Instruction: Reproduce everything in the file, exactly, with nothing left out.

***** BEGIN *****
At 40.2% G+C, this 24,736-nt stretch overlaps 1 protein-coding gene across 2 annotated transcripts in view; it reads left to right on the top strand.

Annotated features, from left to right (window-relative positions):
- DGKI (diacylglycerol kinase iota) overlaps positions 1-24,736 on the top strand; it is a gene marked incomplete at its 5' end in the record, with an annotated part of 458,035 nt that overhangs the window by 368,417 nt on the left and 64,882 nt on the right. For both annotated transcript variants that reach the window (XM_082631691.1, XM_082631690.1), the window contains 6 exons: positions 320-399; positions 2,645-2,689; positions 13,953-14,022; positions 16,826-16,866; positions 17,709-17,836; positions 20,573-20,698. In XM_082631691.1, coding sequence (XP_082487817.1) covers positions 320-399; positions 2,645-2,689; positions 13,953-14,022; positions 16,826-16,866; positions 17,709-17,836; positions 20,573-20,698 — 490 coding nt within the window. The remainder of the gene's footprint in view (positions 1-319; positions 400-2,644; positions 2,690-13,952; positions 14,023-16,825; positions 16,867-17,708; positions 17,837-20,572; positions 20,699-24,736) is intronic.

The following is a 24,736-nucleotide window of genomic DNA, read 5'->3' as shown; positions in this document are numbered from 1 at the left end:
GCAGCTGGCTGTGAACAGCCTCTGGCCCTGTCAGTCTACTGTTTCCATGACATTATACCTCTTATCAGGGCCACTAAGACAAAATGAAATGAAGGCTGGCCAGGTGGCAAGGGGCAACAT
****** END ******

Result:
At 40.2% G+C, this 24,736-nt stretch overlaps 1 protein-coding gene across 2 annotated transcripts in view; it reads left to right on the top strand.

Annotated features, from left to right (window-relative positions):
- DGKI (diacylglycerol kinase iota) overlaps positions 1-24,736 on the top strand; it is a gene marked incomplete at its 5' end in the record, with an annotated part of 458,035 nt that overhangs the window by 368,417 nt on the left and 64,882 nt on the right. For both annotated transcript variants that reach the window (XM_082631691.1, XM_082631690.1), the window contains 6 exons: positions 320-399; positions 2,645-2,689; positions 13,953-14,022; positions 16,826-16,866; positions 17,709-17,836; positions 20,573-20,698. In XM_082631691.1, coding sequence (XP_082487817.1) covers positions 320-399; positions 2,645-2,689; positions 13,953-14,022; positions 16,826-16,866; positions 17,709-17,836; positions 20,573-20,698 — 490 coding nt within the window. The remainder of the gene's footprint in view (positions 1-319; positions 400-2,644; positions 2,690-13,952; positions 14,023-16,825; positions 16,867-17,708; positions 17,837-20,572; positions 20,699-24,736) is intronic.

The following is a 24,736-nucleotide window of genomic DNA, read 5'->3' as shown; positions in this document are numbered from 1 at the left end:
GCAGCTGGCTGTGAACAGCCTCTGGCCCTGTCAGTCTACTGTTTCCATGACATTATACCTCTTATCAGGGCCACTAAGACAAAATGAAATGAAGGCTGGCCAGGTGGCAAGGGGCAACAT